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July 18, 2024
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SME demand for finance returning: UK Finance


“There were promising signs that demand for new finance may be turning a corner in the final quarter of 2023.”
– David Raw, managing director of commercial finance at UK Finance

£3.5 billion was lent to SMEs in the fourth quarter of 2023 – the first quarter not to see a fall since Q2 2022, according to the latest data from UK Finance.

Demand uncertainty, higher interest rates, and the impact of lending taken out during the pandemic all contributed to weakness in gross lending in 2023. However, the decline in gross lending over the previous five quarters came to a halt in the final months of 2023.

UK Finance says its fourth quarter data contains “promising signs” that SMEs are planning for the future and have more confidence to take on new or additional finance.

Approvals for new financing increased over the quarter. The number of new loans rose by 3% and the value of new loans approved was the highest since the third quarter of 2022. Medium-sized businesses saw a more significant increase, with loan approval values increasing by 17%.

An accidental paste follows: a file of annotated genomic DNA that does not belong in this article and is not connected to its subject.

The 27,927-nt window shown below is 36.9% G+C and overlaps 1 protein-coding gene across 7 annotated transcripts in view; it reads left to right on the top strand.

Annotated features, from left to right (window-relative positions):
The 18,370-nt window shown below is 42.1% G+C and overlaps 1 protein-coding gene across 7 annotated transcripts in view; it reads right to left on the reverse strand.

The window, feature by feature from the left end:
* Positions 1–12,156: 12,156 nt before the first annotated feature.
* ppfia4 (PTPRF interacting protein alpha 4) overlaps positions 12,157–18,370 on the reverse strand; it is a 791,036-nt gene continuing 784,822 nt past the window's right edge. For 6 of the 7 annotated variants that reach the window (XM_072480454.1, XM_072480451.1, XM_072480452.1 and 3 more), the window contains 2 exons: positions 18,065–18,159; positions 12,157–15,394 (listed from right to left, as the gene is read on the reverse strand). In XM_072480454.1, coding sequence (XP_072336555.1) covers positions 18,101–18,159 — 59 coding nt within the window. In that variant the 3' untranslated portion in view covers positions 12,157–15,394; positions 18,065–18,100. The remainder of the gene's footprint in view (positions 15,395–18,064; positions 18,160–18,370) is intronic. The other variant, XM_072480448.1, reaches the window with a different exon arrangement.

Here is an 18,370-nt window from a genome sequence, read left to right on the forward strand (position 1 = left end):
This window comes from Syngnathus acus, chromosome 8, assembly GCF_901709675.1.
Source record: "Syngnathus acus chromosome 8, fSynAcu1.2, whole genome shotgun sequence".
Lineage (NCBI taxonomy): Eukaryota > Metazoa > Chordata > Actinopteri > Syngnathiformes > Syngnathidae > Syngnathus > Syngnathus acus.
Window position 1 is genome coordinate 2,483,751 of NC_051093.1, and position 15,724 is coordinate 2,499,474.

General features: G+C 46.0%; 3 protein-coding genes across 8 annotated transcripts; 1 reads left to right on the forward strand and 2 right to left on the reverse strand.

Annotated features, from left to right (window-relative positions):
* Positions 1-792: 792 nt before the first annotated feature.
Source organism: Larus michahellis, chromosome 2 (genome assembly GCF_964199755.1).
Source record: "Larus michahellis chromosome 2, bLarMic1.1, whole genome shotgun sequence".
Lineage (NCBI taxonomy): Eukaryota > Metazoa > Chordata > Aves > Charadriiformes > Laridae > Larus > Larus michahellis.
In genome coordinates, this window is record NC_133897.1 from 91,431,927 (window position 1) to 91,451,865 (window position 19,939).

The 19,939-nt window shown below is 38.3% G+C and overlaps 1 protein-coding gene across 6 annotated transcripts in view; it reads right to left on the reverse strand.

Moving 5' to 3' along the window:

The pace of declining SME deposits slowed in Q4 compared to Q3 2023, with deposits at the end of the year nearly a fifth higher than before the pandemic. Meanwhile, monthly repayment trends remained stable despite a seasonal decline reported in December.

The invoice finance and asset-based lending (IF/ABL) sector supported UK businesses with a combined turnover of £316 billion, an annual record. This turnover drove record availability within IF/ABL facilities with lenders offering working capital facilities of over £50 billion at the close of the year. The average value of advance per client was the second highest recorded, with the average client drawing down £584,000.

The second half of 2023 also saw greater sector variation in lending patterns. The manufacturing and agriculture sectors reported two consecutive quarters of increased borrowing in Q3 and Q4, with only real estate and construction continuing to see falls in borrowing throughout the second half of 2023, amid sharp falls in house building activity.

In other sectors there are signs that demand for finance is returning, and lenders are meeting these demands with new loan finance.

In an increasingly competitive market, 59% of SME lending now comes from outside of the big banks.

David Raw, managing director of commercial finance at UK Finance, said: “2023 was another challenging year for SMEs as they continued to face uncertain demand and rising borrowing costs.

“There were promising signs that demand for new finance may be turning a corner in the final quarter of 2023. Approvals for new loans and overdrafts increased and the rise was broad-based across all sectors. This could be a sign that confidence is gradually improving.”





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